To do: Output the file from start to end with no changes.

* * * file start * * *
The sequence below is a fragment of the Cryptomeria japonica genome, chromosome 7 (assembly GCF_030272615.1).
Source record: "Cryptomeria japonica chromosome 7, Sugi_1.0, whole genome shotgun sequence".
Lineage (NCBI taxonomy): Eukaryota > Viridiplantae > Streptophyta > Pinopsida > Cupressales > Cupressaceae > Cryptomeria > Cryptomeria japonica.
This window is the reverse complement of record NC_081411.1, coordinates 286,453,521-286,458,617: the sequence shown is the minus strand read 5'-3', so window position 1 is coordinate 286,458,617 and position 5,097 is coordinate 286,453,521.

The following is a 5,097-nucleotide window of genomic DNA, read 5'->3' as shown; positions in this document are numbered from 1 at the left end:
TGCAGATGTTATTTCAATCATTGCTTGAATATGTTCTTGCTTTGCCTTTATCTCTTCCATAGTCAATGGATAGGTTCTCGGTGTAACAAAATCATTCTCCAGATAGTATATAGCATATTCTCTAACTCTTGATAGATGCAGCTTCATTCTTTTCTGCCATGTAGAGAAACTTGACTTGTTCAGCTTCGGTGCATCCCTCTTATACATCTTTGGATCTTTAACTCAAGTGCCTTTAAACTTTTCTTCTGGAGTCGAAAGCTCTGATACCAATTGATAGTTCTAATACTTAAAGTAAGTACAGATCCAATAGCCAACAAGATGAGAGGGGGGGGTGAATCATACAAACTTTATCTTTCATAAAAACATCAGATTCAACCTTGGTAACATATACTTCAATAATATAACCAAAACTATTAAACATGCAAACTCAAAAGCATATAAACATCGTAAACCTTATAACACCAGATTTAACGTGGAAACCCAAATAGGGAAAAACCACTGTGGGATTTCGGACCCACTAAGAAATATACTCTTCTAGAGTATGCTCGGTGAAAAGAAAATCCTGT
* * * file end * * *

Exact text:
The sequence below is a fragment of the Cryptomeria japonica genome, chromosome 7 (assembly GCF_030272615.1).
Source record: "Cryptomeria japonica chromosome 7, Sugi_1.0, whole genome shotgun sequence".
Lineage (NCBI taxonomy): Eukaryota > Viridiplantae > Streptophyta > Pinopsida > Cupressales > Cupressaceae > Cryptomeria > Cryptomeria japonica.
This window is the reverse complement of record NC_081411.1, coordinates 286,453,521-286,458,617: the sequence shown is the minus strand read 5'-3', so window position 1 is coordinate 286,458,617 and position 5,097 is coordinate 286,453,521.

The following is a 5,097-nucleotide window of genomic DNA, read 5'->3' as shown; positions in this document are numbered from 1 at the left end:
TGCAGATGTTATTTCAATCATTGCTTGAATATGTTCTTGCTTTGCCTTTATCTCTTCCATAGTCAATGGATAGGTTCTCGGTGTAACAAAATCATTCTCCAGATAGTATATAGCATATTCTCTAACTCTTGATAGATGCAGCTTCATTCTTTTCTGCCATGTAGAGAAACTTGACTTGTTCAGCTTCGGTGCATCCCTCTTATACATCTTTGGATCTTTAACTCAAGTGCCTTTAAACTTTTCTTCTGGAGTCGAAAGCTCTGATACCAATTGATAGTTCTAATACTTAAAGTAAGTACAGATCCAATAGCCAACAAGATGAGAGGGGGGGGTGAATCATACAAACTTTATCTTTCATAAAAACATCAGATTCAACCTTGGTAACATATACTTCAATAATATAACCAAAACTATTAAACATGCAAACTCAAAAGCATATAAACATCGTAAACCTTATAACACCAGATTTAACGTGGAAACCCAAATAGGGAAAAACCACTGTGGGATTTCGGACCCACTAAGAAATATACTCTTCTAGAGTATGCTCGGTGAAAAGAAAATCCTGT